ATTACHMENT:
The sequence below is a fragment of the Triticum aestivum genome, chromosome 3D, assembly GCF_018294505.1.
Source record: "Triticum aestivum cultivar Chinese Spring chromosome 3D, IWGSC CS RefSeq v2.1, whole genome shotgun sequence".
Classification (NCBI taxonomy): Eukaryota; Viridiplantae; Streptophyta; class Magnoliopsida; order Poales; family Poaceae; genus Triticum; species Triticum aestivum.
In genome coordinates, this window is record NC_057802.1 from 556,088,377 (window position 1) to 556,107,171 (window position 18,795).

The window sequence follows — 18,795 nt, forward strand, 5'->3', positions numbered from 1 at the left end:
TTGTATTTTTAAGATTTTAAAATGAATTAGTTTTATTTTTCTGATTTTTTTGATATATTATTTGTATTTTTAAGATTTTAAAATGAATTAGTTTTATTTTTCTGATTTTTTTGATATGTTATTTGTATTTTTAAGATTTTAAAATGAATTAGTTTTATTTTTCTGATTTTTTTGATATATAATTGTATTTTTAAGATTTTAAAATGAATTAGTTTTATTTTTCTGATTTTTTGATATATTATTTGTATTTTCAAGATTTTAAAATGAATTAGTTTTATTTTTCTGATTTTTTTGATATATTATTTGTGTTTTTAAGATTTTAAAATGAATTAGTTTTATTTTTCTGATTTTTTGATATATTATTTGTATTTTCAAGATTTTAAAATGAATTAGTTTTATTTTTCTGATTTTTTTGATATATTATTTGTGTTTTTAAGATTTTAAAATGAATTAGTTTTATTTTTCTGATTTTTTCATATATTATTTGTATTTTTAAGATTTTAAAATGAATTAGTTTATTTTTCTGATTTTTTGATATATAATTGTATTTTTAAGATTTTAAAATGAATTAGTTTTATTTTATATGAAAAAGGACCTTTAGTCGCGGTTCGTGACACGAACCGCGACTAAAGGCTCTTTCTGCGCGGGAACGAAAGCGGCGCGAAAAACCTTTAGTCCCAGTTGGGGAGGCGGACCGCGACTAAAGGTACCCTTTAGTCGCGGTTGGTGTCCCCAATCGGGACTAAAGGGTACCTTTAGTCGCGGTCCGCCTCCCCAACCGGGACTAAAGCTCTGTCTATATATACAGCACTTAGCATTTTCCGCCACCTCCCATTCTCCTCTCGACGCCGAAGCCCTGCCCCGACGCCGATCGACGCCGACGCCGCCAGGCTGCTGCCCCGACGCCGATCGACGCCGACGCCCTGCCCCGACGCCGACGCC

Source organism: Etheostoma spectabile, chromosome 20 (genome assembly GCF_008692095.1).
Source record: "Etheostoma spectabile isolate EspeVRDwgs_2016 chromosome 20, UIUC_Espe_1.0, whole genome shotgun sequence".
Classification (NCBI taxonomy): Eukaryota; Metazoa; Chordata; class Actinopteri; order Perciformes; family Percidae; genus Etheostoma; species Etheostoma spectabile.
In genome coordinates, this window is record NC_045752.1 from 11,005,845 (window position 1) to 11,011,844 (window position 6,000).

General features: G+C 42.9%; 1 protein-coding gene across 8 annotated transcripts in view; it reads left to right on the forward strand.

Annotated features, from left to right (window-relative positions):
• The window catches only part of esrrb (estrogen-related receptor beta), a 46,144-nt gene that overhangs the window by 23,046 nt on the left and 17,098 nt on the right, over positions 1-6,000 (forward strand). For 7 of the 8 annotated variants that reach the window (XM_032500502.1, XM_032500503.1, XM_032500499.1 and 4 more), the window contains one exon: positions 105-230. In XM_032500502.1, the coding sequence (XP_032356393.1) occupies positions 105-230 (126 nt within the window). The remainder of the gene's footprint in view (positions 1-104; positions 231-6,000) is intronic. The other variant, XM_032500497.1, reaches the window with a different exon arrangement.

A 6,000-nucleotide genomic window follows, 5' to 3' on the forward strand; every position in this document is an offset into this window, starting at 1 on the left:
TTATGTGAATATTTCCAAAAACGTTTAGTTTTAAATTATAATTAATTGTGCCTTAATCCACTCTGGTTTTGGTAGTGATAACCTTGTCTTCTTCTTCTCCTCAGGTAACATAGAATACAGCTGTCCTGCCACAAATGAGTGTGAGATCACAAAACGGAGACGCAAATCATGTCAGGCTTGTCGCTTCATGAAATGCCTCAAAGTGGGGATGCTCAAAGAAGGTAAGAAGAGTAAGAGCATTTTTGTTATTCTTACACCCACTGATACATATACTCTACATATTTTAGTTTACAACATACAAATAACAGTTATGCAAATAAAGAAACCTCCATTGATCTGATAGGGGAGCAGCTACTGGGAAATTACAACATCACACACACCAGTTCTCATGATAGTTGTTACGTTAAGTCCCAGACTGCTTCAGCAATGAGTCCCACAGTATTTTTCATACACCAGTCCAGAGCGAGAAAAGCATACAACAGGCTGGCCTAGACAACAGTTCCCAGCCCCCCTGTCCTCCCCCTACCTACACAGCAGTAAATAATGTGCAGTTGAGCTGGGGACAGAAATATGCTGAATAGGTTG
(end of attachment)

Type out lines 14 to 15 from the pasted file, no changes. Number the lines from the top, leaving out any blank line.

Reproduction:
A 6,000-nucleotide genomic window follows, 5' to 3' on the forward strand; every position in this document is an offset into this window, starting at 1 on the left:
TTATGTGAATATTTCCAAAAACGTTTAGTTTTAAATTATAATTAATTGTGCCTTAATCCACTCTGGTTTTGGTAGTGATAACCTTGTCTTCTTCTTCTCCTCAGGTAACATAGAATACAGCTGTCCTGCCACAAATGAGTGTGAGATCACAAAACGGAGACGCAAATCATGTCAGGCTTGTCGCTTCATGAAATGCCTCAAAGTGGGGATGCTCAAAGAAGGTAAGAAGAGTAAGAGCATTTTTGTTATTCTTACACCCACTGATACATATACTCTACATATTTTAGTTTACAACATACAAATAACAGTTATGCAAATAAAGAAACCTCCATTGATCTGATAGGGGAGCAGCTACTGGGAAATTACAACATCACACACACCAGTTCTCATGATAGTTGTTACGTTAAGTCCCAGACTGCTTCAGCAATGAGTCCCACAGTATTTTTCATACACCAGTCCAGAGCGAGAAAAGCATACAACAGGCTGGCCTAGACAACAGTTCCCAGCCCCCCTGTCCTCCCCCTACCTACACAGCAGTAAATAATGTGCAGTTGAGCTGGGGACAGAAATATGCTGAATAGGTTG